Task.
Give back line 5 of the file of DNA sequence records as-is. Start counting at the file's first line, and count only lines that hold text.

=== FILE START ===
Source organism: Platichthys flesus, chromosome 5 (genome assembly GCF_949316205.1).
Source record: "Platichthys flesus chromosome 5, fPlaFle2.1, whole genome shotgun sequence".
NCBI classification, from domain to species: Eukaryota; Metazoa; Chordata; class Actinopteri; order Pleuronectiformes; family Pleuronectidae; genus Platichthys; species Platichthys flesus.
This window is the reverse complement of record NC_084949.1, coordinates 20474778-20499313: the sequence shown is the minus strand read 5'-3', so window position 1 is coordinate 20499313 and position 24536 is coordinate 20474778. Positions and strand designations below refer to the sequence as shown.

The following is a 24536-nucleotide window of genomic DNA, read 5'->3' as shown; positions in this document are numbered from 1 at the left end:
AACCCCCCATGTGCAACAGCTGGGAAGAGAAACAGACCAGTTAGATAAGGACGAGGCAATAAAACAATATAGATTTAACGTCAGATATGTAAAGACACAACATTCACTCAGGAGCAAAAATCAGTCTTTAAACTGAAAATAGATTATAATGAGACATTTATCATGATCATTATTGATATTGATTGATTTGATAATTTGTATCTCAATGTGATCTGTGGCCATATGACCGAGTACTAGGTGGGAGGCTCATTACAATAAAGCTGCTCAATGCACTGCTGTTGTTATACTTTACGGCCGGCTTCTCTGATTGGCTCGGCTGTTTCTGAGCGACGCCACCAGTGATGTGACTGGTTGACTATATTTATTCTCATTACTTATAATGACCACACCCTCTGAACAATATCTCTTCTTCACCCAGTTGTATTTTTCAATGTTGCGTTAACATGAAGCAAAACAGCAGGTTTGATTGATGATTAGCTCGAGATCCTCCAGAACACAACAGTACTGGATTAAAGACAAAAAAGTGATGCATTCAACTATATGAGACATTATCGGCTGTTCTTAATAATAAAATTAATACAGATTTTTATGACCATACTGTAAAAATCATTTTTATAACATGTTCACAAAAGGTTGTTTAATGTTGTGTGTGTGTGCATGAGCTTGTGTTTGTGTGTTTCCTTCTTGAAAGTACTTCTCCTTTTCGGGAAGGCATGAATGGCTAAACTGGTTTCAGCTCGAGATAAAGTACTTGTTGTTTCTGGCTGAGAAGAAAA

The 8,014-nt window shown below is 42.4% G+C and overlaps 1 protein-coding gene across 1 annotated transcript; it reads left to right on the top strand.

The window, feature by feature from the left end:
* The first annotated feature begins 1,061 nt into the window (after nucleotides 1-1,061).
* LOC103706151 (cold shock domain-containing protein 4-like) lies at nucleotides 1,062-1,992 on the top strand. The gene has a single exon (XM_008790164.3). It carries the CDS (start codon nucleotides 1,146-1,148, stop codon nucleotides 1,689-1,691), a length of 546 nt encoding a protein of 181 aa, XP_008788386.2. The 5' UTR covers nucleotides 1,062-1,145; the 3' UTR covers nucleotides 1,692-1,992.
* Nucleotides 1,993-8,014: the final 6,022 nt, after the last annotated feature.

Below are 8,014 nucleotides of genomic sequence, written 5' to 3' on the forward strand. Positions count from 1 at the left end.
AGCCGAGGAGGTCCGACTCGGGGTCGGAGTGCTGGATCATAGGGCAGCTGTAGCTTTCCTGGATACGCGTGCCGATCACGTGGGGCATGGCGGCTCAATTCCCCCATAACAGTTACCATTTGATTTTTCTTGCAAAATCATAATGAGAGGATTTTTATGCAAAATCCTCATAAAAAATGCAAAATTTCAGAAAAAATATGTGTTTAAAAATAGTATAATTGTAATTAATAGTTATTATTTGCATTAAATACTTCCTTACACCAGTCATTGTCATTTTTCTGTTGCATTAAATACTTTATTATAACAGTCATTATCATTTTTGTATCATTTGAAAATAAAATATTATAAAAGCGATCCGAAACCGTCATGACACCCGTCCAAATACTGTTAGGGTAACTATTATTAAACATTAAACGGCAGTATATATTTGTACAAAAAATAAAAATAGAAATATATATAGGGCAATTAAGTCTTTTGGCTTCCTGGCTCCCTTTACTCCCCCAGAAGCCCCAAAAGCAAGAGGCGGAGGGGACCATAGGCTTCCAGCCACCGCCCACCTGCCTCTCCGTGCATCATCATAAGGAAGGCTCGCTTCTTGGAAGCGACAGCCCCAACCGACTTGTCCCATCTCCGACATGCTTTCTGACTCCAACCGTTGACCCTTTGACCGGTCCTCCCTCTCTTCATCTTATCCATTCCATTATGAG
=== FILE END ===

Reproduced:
The following is a 24536-nucleotide window of genomic DNA, read 5'->3' as shown; positions in this document are numbered from 1 at the left end: